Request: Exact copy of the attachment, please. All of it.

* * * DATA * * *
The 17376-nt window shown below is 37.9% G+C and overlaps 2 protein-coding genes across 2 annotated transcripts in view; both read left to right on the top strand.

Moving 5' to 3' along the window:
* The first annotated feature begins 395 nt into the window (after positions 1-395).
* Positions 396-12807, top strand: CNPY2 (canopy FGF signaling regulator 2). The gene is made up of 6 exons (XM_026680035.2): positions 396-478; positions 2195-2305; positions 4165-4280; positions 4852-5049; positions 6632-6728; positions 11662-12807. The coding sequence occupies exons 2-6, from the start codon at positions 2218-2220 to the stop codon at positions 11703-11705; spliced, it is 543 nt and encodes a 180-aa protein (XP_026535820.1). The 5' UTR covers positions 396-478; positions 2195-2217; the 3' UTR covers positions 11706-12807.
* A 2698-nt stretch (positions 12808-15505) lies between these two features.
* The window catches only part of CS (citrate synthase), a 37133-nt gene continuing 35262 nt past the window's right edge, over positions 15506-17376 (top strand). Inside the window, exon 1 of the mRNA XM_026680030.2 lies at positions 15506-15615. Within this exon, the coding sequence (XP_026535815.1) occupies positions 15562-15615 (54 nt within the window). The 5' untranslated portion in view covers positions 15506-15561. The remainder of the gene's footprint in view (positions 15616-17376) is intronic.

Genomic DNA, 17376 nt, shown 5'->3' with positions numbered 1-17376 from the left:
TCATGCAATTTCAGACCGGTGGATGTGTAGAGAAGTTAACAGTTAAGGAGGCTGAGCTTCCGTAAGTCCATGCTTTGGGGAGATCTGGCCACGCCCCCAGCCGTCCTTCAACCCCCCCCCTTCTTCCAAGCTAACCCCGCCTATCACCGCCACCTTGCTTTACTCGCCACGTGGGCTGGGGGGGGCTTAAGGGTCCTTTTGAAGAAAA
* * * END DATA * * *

The 17376-nt window shown below is 37.9% G+C and overlaps 2 protein-coding genes across 2 annotated transcripts in view; both read left to right on the top strand.

Moving 5' to 3' along the window:
* The first annotated feature begins 395 nt into the window (after positions 1-395).
* Positions 396-12807, top strand: CNPY2 (canopy FGF signaling regulator 2). The gene is made up of 6 exons (XM_026680035.2): positions 396-478; positions 2195-2305; positions 4165-4280; positions 4852-5049; positions 6632-6728; positions 11662-12807. The coding sequence occupies exons 2-6, from the start codon at positions 2218-2220 to the stop codon at positions 11703-11705; spliced, it is 543 nt and encodes a 180-aa protein (XP_026535820.1). The 5' UTR covers positions 396-478; positions 2195-2217; the 3' UTR covers positions 11706-12807.
* A 2698-nt stretch (positions 12808-15505) lies between these two features.
* The window catches only part of CS (citrate synthase), a 37133-nt gene continuing 35262 nt past the window's right edge, over positions 15506-17376 (top strand). Inside the window, exon 1 of the mRNA XM_026680030.2 lies at positions 15506-15615. Within this exon, the coding sequence (XP_026535815.1) occupies positions 15562-15615 (54 nt within the window). The 5' untranslated portion in view covers positions 15506-15561. The remainder of the gene's footprint in view (positions 15616-17376) is intronic.

Genomic DNA, 17376 nt, shown 5'->3' with positions numbered 1-17376 from the left:
TCATGCAATTTCAGACCGGTGGATGTGTAGAGAAGTTAACAGTTAAGGAGGCTGAGCTTCCGTAAGTCCATGCTTTGGGGAGATCTGGCCACGCCCCCAGCCGTCCTTCAACCCCCCCCCTTCTTCCAAGCTAACCCCGCCTATCACCGCCACCTTGCTTTACTCGCCACGTGGGCTGGGGGGGGCTTAAGGGTCCTTTTGAAGAAAA